The desktop as you can see is quite similar to the standard UI layout we are all used to.
eyeOS tries to provide most of the functionality that we are accustomed to in any operating system.
- A powerful, highly configurable access control system, with heavily customizable ACLs (access control lists), and support for user groups and a user management system.
- Support for assigning user quotas for disk space.
- An inbuilt configurable cache system.
- Support for office document formats using OpenOffice.
- A file association management system.
- Support for auto-launching application on startup.
- Fully theme-able, and comes with a few themes with its default installation.
You don’t need to settle for the applications that come with the installation though. eyeOS has a large repository of online applications that can be accessed via an inbuilt software management application. The system is quite similar to the kind of package managers available on most Linux systems (and is infact based on partage the package management system for Gentoo Linux). It’s a one stop place for listing, downloading and installing applications, and for managing already installed applications.
As for the eyeOS package manager, naturally we went straight for the “Games” section
eyeOS your OS?
We all understand the power of internet applications. Many of us use them every day, and heavily depend on them for our work. Whether you are creating a presentation along with other people of your group on Google Docs, or adding / editing pages on Wikipedia, the sheer power of collaboration that the internet brings can do wonders to an operating system environment that we are used to. Already Google has its Chrome operating system that relies on the power of internet applications to provide functionality to computers instead of the traditional desktop applications. The power and scope is all there.
We constantly need to remind ourselves though that we still live in a country where we get excited with a 512 kbps connection, while developed countries get higher speeds on their cellphones. For us, having an online operating system can only be of limited use.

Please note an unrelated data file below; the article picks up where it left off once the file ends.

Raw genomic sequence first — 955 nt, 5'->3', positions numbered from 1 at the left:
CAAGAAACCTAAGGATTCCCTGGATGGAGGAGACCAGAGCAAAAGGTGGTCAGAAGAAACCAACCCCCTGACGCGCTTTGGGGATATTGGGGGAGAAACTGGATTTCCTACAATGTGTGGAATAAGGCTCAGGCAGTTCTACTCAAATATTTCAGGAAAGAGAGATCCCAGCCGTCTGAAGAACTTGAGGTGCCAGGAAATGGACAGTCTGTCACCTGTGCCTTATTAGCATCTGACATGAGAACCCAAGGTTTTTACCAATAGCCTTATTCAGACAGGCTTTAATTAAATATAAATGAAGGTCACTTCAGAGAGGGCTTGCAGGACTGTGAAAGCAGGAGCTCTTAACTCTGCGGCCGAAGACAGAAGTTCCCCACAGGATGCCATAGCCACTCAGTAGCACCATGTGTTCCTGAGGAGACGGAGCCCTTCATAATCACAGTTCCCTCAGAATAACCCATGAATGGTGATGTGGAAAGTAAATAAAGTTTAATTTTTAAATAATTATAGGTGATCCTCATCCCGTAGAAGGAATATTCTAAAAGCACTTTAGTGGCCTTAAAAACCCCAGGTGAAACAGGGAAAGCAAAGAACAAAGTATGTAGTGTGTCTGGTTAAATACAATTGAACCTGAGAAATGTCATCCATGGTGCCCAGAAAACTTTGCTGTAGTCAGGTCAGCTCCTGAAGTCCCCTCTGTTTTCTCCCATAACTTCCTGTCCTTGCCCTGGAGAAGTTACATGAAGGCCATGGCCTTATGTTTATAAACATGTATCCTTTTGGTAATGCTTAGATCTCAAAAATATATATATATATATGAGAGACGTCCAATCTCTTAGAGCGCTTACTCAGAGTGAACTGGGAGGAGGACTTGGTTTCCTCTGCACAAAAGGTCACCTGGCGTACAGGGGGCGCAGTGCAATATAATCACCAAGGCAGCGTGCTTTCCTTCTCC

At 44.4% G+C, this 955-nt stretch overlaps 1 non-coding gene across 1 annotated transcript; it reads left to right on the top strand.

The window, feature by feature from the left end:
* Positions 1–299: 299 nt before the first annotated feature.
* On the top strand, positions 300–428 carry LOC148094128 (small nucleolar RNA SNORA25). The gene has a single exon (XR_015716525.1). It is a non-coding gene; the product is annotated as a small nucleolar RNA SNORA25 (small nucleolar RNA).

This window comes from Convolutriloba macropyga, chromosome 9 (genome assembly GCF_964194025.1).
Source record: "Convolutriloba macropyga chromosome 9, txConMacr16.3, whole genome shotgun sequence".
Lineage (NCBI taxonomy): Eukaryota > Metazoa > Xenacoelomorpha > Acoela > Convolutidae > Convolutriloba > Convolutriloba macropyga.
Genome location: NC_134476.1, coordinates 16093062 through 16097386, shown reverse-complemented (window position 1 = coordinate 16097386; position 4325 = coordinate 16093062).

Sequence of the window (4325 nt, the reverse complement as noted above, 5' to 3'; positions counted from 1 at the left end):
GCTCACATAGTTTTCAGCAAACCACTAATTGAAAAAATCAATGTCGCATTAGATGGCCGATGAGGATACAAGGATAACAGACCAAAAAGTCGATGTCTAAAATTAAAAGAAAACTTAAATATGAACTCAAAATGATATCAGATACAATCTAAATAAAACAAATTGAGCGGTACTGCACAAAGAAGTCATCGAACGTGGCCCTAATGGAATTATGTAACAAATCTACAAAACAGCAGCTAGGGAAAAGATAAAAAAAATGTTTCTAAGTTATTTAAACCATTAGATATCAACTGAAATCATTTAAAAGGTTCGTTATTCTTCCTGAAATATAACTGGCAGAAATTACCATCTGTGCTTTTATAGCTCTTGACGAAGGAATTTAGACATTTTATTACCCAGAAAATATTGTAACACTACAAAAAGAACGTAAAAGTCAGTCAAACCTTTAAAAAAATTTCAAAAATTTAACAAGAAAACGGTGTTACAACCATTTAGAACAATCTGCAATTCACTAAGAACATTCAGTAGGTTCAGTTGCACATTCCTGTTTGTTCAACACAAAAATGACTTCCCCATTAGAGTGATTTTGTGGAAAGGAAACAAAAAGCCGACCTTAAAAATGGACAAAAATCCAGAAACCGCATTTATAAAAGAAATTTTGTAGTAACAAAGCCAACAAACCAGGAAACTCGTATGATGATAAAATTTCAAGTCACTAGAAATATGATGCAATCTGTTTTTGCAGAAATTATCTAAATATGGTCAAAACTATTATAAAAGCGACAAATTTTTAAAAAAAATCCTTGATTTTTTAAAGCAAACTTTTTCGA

This is not to say that such a system would be entirely useless in India. For an organization, having an eyeOS installation on an intranet server can mean everyone has access to the same resources and interface, where everyone is working on the same environment and there’re no compatibility concerns. We can look to such solutions in the future – it always looks brighter, but until our infrastructure doesn’t reach parity with the developed nations these are solutions to problems we haven’t had yet.
Optimized PHP settings for eyeOS
eyeOS is an unusual application for a server. Since it is an operating system and people are expected to be using it all the time for their work, unlike a normal web site it is bound to get a different kind of traffic.
To optimize the performance of eyeOS, you can make some changes to your PHP configuration by editing the setting in ‘php.ini’.
For people using WampServer, you can find this file in the following directory inside the WampServer installation folder:
\bin\php\php5.2.8\php.ini (For a default installation “C:\wamp\bin\php\php5.2.8”)
The following setting can now be changed to better suit your requirements (the defaults listed are for a WampServer installation and may differ for other AMP stacks):
This defines how much time (in seconds) that a script can for execution. The default is 30. However, a setting greater than 60 is recommended, as the server will be running applications. Finally, it depends on how powerful the server is.
This defines how much time (in seconds) a script can take for processing the data it is receiving. The default is 60. However, if you need to upload large files, which you will if you use it as your OS, this may not be enough. For a local installation, this would mean that a script can only accept as much data as can be transferred in 60 sec. You should set it based on your requirements, connection speed and server speed.
This one is for setting how much memory a script can consume while running. Since eyeOS runs complex applications, it might need more at its peak times. Set this based on how much is available and how heavily you will be using eyeOS.
post_max_size & upload_max_filesize
These define the maximum size for the files you upload on your server. If you need to upload audio and video, then set it to how much you might need and a bit more. past_max_size should at least be slightly larger that upload_max_flesize, as it includes other data from the upload request.